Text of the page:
I’ve noticed a change recently. Previously, when I told people I teach yoga, their response tended to be along the lines of “Oh you must be really flexible then.” Now, I’m far more likely to hear “Cool! Do you do Acroyoga?” AcroYoga has been a surprise hit with yogis and non-yogis alike - many people, who wouldn’t consider yoga normally, are drawn to its acrobatic movements and enthusiastic community.
AcroYoga is an enticing combination of yoga, acrobatics and healing arts, effortlessly integrating some of the best elements of each. It’s dynamic, playful and also restorative. But it can seem intimidating, with a quick search of #acroyoga on Instagram yielding well over 2 million images of yogis in impossibly elegant and impressive postures.
So aside from its Instagram-worthy aesthetics, why should you give acroyoga a go? Here are five great reasons to try acroyoga:
Much of the focus in traditional forms of yoga is on the individual.
For yogis, the ultimate aim is to experience self-realization, a moment in which the illusion of yourself as a separate self falls away. You move from individuality to universality; understanding yourself as intrinsically and inseparably at one with all conscious beings. However, the path to that tends to be a personal journey, tuning deeply into yourself to connect with your true nature.
AcroYoga offers a different path, one in which connection with others is part of the journey. By intentionally working with others, supporting each other in postures and playing together, you experience things you could not access as an individual.
In doing so, you feel the profound joy of connection with a community. Not only that, but the playfulness, inevitable slips and laughter of AcroYoga means you’re guaranteed to make great friendships with like-minded people.
As off-putting as some of the AcroYoga postures might appear, some are far more accessible than they look, and you’ll be amazed at what you can do. The more you commit to the practice, the more you feel its benefits. Many of the postures do take much longer to learn, but it’s the fact that it’s not easy that makes achieving a new transition or posture so satisfying.
By committing yourself to regular practice, you’ll see yourself develop over time, building strength, skill and a sense of self-efficacy. And when you find yourself in a posture you never expected to achieve, you see yourself in a whole new light, building confidence and self esteem.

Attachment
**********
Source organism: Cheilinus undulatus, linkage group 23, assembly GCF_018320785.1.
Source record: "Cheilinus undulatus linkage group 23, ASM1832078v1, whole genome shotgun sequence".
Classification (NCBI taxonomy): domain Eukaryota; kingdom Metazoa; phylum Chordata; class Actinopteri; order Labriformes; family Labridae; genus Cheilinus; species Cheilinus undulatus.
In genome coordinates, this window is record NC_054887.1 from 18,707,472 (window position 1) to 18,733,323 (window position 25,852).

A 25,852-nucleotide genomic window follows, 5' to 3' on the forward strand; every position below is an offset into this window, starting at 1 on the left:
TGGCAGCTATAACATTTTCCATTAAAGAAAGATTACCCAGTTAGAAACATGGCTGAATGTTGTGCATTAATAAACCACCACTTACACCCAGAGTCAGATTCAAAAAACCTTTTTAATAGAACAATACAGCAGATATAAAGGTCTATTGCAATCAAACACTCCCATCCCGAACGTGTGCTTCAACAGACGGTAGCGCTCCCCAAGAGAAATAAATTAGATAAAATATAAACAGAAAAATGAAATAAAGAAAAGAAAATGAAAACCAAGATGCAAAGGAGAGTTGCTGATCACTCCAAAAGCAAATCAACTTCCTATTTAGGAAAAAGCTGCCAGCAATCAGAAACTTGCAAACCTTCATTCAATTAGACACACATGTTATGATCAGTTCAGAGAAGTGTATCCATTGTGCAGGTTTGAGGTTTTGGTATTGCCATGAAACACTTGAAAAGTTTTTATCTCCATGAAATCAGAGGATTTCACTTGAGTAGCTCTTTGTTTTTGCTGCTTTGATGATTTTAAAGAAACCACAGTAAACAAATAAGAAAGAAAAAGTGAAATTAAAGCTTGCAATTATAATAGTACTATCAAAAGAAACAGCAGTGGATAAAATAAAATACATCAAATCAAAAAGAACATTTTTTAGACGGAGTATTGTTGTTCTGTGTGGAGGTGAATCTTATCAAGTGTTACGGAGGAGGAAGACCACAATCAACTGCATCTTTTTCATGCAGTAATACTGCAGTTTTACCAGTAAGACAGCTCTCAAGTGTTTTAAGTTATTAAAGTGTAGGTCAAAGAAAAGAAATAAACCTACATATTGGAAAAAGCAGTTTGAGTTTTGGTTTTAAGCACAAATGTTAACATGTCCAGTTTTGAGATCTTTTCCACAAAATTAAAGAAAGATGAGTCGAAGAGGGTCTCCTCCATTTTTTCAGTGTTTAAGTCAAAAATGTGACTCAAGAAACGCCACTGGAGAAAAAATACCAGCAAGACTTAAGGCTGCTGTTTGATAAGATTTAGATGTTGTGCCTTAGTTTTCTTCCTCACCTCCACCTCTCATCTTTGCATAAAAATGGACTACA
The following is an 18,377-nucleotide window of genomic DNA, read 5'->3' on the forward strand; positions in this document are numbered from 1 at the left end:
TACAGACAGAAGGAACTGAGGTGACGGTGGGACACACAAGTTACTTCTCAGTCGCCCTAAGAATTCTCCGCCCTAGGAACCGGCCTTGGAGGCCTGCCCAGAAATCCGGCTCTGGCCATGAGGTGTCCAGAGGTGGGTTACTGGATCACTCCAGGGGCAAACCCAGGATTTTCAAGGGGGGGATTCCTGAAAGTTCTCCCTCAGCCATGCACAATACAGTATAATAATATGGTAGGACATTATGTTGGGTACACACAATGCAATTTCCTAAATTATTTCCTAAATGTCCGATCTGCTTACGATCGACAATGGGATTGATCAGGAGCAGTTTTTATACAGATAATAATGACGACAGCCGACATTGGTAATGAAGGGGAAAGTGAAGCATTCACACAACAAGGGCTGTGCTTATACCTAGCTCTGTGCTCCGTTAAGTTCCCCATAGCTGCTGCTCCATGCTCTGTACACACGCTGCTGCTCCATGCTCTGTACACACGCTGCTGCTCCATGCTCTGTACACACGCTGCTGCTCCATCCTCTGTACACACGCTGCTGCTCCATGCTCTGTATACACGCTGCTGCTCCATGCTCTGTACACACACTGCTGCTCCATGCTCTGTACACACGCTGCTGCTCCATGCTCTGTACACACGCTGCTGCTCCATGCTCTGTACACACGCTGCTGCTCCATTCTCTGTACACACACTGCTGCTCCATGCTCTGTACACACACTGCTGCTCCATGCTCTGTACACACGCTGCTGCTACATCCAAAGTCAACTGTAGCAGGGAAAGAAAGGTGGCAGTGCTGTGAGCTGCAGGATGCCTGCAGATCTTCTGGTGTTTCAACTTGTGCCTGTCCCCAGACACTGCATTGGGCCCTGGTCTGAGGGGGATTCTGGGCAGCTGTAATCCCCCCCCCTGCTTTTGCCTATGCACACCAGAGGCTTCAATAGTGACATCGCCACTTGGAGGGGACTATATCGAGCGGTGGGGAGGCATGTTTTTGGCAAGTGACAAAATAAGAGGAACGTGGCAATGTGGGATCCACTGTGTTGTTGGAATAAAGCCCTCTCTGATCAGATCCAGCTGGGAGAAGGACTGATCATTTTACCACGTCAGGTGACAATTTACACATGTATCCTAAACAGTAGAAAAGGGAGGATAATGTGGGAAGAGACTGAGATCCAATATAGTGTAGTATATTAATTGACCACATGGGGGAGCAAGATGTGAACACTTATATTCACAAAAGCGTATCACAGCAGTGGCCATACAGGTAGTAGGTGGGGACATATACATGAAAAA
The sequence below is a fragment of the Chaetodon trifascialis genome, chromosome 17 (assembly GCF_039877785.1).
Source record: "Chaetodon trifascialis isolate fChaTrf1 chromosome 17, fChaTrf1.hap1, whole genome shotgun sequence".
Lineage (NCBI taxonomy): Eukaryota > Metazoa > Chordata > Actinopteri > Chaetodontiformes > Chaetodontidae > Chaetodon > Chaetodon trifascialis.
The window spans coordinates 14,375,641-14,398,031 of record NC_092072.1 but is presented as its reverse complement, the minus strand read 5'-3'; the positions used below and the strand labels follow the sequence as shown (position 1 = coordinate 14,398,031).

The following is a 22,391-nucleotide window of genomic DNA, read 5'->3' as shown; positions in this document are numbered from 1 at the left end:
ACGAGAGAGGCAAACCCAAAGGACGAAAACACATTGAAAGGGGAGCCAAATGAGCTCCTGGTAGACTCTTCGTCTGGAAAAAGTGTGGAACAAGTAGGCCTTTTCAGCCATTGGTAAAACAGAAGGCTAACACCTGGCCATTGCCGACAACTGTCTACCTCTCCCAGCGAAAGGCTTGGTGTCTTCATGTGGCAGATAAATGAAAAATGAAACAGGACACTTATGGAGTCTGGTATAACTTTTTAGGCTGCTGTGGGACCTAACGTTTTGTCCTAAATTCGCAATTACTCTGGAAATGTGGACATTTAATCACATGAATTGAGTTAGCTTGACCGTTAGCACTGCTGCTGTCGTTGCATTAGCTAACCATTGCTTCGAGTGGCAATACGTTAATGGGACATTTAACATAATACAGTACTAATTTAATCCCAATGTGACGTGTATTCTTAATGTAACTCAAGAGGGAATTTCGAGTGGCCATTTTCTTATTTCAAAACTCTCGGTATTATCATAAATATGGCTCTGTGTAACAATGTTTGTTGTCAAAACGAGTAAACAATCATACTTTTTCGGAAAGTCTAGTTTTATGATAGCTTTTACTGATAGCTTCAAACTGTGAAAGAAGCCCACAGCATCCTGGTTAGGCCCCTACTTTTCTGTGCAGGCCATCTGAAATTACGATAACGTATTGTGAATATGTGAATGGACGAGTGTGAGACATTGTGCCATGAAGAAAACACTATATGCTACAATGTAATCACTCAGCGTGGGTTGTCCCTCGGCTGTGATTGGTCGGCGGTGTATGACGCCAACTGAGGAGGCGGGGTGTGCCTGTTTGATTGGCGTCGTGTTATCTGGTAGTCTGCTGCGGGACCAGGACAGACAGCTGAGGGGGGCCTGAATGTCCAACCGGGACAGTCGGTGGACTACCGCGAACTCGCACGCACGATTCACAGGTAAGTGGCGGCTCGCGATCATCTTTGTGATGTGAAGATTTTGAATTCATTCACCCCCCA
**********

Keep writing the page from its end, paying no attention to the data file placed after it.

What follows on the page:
There are also many fears that can be conquered through AcroYoga - the fear of turning upside down, the fear of trusting someone to support you, and even the fear of having to support someone else yourself. What AcroYoga does step-by-step is help you to build trust in your body, and trust in the support of others. Becoming both strong enough to support someone else, and trusting enough to be supported brings real personal power and strength.
3. Core Strength
AcroYoga is renowned, quite rightly, for its physical benefits, especially its core strengthening. In a lot of AcroYoga postures, you’re playing with gravity, exploring ways that you can move with it, and ways that you can use your own strength to resist its pull.
If you’re the base, the mover, you need to have enough strength of your own to confidently support and guide your partner. As the flyer, you’re being moved, so you must support your own weight in order to maintain postural integrity. All of these build your core strength naturally, without a sit up in sight! (For some pre-AcroYoga core strengthening try this 15-minute yoga sequence.)
Another natural by-product of the challenges of AcroYoga is that it encourages you to connect more deeply with others. You learn to be very present with your partner, really listening and observing them to understand how you can best work together.
As AcroYoga Montreal teacher Paddy O’Hanlon puts it,
“Practicing with a new partner, you tune in carefully to understand their physical attributes, their centre of gravity and the speed they like to move at. By making adjustments together the moves start to become more in sync, more harmonious.”
AcroYoga also necessitates a more constructive communication. O’Hanlon explains,
“Verbally, you soon find out that saying things like, "You did that wrong" aren't very constructive. With time you replace those phrases with better forms of expression, like, "Maybe you could try to shift your weight to the left," or, "How can I help you better in that transition?"”
These are valuable lessons to take out into the wider world.
AcroYoga is sometimes criticized for not being a traditional type of yoga, but this is also one of the best reasons to try it. It is an evolving art, and a practice of exploration, freedom and curiosity. Being part of the development of that practice is really exciting.
There is undoubtedly so much experimentation still to happen, so it can be the perfect way to get inspired, try some new things out and see where the practice takes you.
As Elizabeth Gilbert puts it,
“What is creative living? Any life that is driven more by curiosity than by fear.”
So what are you waiting for? Part of the beauty of AcroYoga is that it is non-dictatorial - you don’t need to replace your usual yoga practice with it, unless you want to, but it offers a fresh approach and a new set of tools for self exploration.
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